Sheridan is ambitious here, attempting to combine what initially seem like too many elements for a small film. He does manage, however, to keep the political story, the love story and finally the boxing narrative of Danny’s attempted career comeback, balanced for most of the film. It is not until well into the last act when Sheridan cuts to Danny’s big fight in a London hotel that the film loses its momentum and bogs down. The London sequence is unnecessary dramatically as it doesn’t show us anything we haven’t already seen in Belfast regarding the peace process. It does, however, allow the filmmaker to make his point about violence by having Danny refuse to keep fighting a man who is clearly in distress. This scene is also an emotional nod to Barry McGuigan (who worked on the film as Daniel Day-Lewis’s trainer). McGuigan relates in an interview on the DVD how, when he was a professional boxer, he had fought a man in London, who had died later of head injuries. As admirable as all of this is, the point has already been made about Danny’s desire to use his boxing skills for peace in the earlier Belfast scenes. The result is that the build up to the final confrontation between Danny and Harry at the end of the film has been crucially interrupted.

Despite this lapse, overall the film works well. As usual Sheridan, and his actors, are wonderful at capturing the nuances of Irish life believably and dramatically. In the extended wedding scene that opens the film or in the depictions of the daily interactions at the Holy Family Boxing Club, the rhythms of language, the pleasures and pressures of family life and social obligations are all caught knowingly, and yet seem completely natural in their context.

The cast is crucial in this process. Daniel Day-Lewis is intense, but quiet, as Danny Flynn, displaying a barely acknowledged sadness just beneath his surface that is moving. This is a man who is aware of what he has lost by virtue of his earlier decisions and has now grown used to being alone. It is easy for us to understand how Danny now only wants to start his life again. As an important part of that new life, Emily Watson, as Maggie, displays a disarming simplicity. Maggie is quiet too, but it is a quiet strength. We come to know that in her world to talk too much is dangerous. Maggie learned long ago how to navigate her way through the byways of a life lived in proximity to violence. Watson lets us know subtly that this endless process, both personal and political, is now wearing her down. As well, she has a nice rapport with Daniel Day-Lewis in their scenes together. Ken Stott, as Danny’s trainer, is memorable as an older man who, like Danny, is desperately trying to begin again but knows the odds are against him.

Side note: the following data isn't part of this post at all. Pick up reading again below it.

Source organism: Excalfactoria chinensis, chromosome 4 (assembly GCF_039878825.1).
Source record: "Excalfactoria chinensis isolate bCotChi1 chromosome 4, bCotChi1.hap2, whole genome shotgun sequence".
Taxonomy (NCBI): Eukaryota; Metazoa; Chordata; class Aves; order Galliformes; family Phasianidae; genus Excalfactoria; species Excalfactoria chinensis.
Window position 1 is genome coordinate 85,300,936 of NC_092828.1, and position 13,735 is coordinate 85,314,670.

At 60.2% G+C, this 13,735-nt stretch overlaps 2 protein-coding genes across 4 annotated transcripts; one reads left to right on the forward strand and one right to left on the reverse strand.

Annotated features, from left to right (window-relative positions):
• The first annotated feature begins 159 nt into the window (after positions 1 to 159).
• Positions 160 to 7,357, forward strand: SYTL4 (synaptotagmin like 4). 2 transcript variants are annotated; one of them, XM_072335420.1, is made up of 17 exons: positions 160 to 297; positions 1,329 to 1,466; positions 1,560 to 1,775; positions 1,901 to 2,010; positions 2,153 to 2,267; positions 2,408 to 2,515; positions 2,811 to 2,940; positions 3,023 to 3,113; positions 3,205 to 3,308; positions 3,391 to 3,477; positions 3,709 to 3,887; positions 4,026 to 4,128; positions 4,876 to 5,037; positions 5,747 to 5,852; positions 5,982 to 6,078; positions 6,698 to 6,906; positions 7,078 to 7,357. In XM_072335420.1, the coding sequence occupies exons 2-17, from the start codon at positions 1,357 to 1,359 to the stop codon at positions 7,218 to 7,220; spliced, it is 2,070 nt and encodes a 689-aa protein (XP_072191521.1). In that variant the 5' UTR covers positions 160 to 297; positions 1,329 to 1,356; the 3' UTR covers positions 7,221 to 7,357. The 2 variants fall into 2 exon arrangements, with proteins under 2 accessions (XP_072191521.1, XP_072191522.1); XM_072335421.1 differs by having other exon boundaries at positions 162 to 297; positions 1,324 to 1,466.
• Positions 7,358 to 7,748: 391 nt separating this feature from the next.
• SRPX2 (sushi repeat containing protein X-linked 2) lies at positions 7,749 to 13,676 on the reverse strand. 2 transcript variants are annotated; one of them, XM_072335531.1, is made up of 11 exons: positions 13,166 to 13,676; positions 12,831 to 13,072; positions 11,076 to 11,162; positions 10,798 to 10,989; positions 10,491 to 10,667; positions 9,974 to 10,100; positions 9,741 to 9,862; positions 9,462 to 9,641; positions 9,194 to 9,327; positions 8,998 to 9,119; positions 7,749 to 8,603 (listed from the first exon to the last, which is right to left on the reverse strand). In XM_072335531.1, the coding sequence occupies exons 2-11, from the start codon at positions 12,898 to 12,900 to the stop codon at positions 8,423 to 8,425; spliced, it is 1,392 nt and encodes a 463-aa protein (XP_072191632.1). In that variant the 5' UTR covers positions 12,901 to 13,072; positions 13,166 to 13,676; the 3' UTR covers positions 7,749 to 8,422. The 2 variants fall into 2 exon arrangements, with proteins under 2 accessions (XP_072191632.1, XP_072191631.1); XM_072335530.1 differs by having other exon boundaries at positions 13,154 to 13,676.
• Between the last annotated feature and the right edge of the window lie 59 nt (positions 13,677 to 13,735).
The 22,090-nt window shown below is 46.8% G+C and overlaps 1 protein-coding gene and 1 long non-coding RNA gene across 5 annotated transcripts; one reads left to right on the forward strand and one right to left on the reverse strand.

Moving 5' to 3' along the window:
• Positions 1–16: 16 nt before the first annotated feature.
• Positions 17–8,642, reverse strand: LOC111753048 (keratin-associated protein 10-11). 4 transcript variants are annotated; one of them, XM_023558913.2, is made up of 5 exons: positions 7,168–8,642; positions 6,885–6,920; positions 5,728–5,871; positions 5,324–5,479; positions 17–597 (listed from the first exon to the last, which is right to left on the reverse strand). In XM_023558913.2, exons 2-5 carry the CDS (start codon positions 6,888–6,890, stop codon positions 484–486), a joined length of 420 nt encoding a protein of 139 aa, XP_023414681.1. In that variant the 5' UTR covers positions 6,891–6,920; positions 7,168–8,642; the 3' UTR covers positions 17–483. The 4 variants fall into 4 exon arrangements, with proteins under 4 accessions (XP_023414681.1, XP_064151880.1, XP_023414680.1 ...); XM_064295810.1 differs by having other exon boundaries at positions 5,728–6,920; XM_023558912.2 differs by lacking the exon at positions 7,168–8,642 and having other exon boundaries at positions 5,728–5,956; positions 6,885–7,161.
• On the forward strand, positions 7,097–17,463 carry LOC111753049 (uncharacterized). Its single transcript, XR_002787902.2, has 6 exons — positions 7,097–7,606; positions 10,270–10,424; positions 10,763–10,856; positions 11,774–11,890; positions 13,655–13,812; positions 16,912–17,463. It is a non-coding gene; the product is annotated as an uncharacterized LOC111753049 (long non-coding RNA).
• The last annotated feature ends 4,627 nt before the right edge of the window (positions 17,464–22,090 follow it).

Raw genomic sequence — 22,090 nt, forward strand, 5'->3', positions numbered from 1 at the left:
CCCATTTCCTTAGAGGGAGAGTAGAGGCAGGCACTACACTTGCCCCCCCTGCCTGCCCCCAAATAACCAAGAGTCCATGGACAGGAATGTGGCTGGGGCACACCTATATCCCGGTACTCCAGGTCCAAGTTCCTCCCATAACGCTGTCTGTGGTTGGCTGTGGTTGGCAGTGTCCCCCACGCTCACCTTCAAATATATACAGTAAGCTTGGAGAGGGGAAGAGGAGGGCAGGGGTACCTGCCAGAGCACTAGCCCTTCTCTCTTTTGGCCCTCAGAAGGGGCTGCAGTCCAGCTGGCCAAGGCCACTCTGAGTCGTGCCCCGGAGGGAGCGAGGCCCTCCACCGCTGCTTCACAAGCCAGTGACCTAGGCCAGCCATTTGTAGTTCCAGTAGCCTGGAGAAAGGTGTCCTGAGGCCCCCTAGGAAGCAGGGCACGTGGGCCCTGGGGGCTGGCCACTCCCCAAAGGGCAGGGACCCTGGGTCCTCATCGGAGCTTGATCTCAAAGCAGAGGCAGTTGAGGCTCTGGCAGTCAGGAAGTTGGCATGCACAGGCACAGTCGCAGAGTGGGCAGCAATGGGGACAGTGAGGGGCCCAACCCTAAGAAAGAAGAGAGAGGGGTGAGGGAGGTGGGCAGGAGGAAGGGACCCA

The original music by Gavin Friday and Maurice Seezer is eery, evocative of tribal chants, mixed with Celtic sounds. The cinematography by Chris Menges has a sometimes strangely blueish tint to it, but is clear and sharp and captures the dark world out of which these characters are struggling to emerge.

The ending of “The Boxer” lacks the joyous completion of “My Left Foot” or the triumphal vindication of “In The Name of the Father.” There is, instead, an air of quiet resolution about it, and the film overall. Nonetheless, “The Boxer” deserves its place alongside these other two excellent films and should be revisited